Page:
Lesson 12: Prevent Impaired Driving - National Safety Council

Lesson 12: Prevent Impaired Driving

Here’s a question all parents have to reckon with eventually: how do I talk to my teen driver about drugs and alcohol, and actually get him or her to listen? The best way to address the risks of impairment with your teen is to talk frequently and honestly about them. Here are some tips to help.

Simplify the Message

Nothing good happens when an impaired person gets behind the wheel. When it’s an inexperienced driver, the risk is even greater. With so little experience on the road, it can be difficult for your teen to understand how dangerous impaired driving really is, whether it’s from alcohol, drugs or fatigue. The safest strategy for any driver—especially teens—is to avoid any substance or condition that leads to impaired driving, and to never ride with an impaired driver, either.

Be Strict

Zero-tolerance laws exist for a reason. Even for experienced, adult drivers, impairment begins with the first use of any impairing substance, and there should be no wiggle room on this point. Emphasize this rule in your New Driver Deal, and make it clear that it is never safe to ride with an impaired driver. To get your teen on board, these rules need to apply to you, as well. If you ever drive while impaired, even if it is from fatigue or prescription medications, it can give your teen the idea that this is okay in certain circumstances. But if you commit to staying strict on this issue, there will be no room for negotiation.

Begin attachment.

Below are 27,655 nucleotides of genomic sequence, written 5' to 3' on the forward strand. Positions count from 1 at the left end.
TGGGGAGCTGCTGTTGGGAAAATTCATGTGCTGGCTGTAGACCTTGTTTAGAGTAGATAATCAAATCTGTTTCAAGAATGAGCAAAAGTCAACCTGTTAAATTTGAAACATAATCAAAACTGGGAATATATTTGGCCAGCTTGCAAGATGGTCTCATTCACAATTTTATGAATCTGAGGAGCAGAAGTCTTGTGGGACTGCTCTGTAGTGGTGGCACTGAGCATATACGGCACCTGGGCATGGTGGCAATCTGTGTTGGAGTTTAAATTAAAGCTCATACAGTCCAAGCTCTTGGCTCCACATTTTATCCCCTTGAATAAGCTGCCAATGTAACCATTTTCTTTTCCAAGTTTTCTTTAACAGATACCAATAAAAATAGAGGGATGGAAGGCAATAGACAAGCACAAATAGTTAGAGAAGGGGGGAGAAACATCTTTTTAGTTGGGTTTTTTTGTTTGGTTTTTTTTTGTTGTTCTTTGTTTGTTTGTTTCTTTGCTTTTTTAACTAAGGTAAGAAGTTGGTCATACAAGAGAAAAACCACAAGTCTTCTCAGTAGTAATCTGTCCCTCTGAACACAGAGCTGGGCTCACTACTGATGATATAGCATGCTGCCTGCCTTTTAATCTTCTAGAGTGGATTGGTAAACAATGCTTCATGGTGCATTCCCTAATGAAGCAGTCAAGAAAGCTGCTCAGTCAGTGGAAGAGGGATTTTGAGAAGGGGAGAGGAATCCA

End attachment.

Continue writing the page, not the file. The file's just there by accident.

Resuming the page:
Talk: Don’t ignore this issue or assume your teen would never drive while impaired. Focus on the facts, and make it clear that if your teen ever feels incapable of driving safely, you are always available to pick him or her up. Consequences can be decided later, but your teen can’t take back the decision to drive while impaired.

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